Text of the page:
Natchez and Adams County Celebrate Completion of Natchez Rail Line Improvements
Posted 2:20 p.m. on Wednesday, March 23, 2022
NATCHEZ – A critical rail line to Natchez was abandoned in 2009 until Natchez Inc., private business leaders, and county and city officials convinced owners of the rail line to iron that it was possible to make money from it instead.
Natchez Railway, Natchez Inc. and these public servants and business leaders gathered in Duncan Park on Wednesday morning to celebrate the completion of a $16 million public-private project to rehabilitate this railway line, which will is considered the “gold standard” for shortlines, a representative for its owner said.
“It’s an example of how a public-private partnership should work,” said Doug Davis, a Natchez Railway representative.
He said the railway was in poor condition when his company bought it and formed Natchez Railway in 2009.
Fearing that the rail line would be dismantled and its parts sold, Natchez Inc., with the help of city and county officials, paved the way for the formation of a regional rail authority and convinced communities across the railroad to oppose the abandonment, said Natchez Inc. Executive Director Chandler Russ.
“After many, many discussions with the owners of the railway line, they decided that instead of abandoning it, they would operate it.”
In 2017, Natchez Inc., city and county officials helped secure a $10 million Tiger grant from the federal government for rail line improvements. Natchez Railway had to put together a $3 million match with this grant.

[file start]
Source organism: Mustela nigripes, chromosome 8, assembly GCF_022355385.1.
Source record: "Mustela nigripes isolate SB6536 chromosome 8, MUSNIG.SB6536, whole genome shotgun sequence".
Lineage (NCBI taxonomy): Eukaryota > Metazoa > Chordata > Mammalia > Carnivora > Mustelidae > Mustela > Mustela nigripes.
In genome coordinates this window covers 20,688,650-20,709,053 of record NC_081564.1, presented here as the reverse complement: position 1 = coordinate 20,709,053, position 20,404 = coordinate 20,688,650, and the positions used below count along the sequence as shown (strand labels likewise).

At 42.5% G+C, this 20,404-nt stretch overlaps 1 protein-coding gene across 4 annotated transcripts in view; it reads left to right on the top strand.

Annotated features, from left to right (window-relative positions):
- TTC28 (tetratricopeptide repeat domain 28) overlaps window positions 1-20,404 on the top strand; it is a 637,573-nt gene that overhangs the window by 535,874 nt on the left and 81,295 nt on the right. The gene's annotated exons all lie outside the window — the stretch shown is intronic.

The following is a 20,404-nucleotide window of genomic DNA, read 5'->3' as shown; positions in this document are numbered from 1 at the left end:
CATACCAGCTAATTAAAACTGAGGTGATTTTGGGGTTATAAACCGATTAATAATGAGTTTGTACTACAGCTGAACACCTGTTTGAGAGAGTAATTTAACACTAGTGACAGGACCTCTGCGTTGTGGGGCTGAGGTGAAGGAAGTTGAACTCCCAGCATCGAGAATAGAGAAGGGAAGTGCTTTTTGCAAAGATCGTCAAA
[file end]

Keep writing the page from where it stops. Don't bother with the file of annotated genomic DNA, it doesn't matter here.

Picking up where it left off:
“Just as we were nearing the end of this project, we had a massive collapse on a bridge just off Liberty Road, north of St. Catherine Creek. We were able to get $2.4 million from the state to help cover this big deck washout,” Russ said.
In total, Natchez Railway has invested approximately $4 million of its funds along with approximately $12 million of state and federal funds to upgrade the rail line between Natchez and Brookhaven.
“The main thing was to improve bridge structures to allow fully laden tankers to cross those bridges,” Russ said. “Before the upgrades, only 85% loaded tankers could use the line and they could only travel the bridges at 10 miles per hour. Today, these tankers can be fully loaded and travel 25 miles per hour. It’s the gold standard for shortlines.
“Velocys, all future tenants of the Mississippi River Energy Complex, which is the former site of International Paper, other port customers, will all be able to use this railroad. It could bring in a ton of business. We are excited about the opportunity to bring products in and out of our port,” he said.
“This is the culmination of many years of work to maintain and rehabilitate our rail line, which is a very, very important part of Adams County,” said Sue Stedman, who sits on the board of directors. of Natchez Now, the private enterprise finance arm. for Natchez inc.
Natchez Mayor Dan Gibson said that because of the renewed railroad, ‘we have the opportunity to do more than we’ve ever done…We can now take a full train by n anywhere along the east coast.”
Gibson praised the work of the late Thad Cochran, who for many years represented Mississippi in the US Senate. He said Cochran, along with U.S. Senator Roger Wicker of Mississippi, Governor Tate Reeves and former mayors Butch Brown and Darryl Grennell were instrumental in securing funding for the project.
Wes Middleton, chairman of the Adams County Board of Supervisors, also thanked former congressman Gregg Harper, who is now a lobbyist for the city and county.
“In closing, I want to assure residents that your local elected officials, Natchez Inc. and our lobbyists are working daily to improve the lives of our residents,” Middleton said.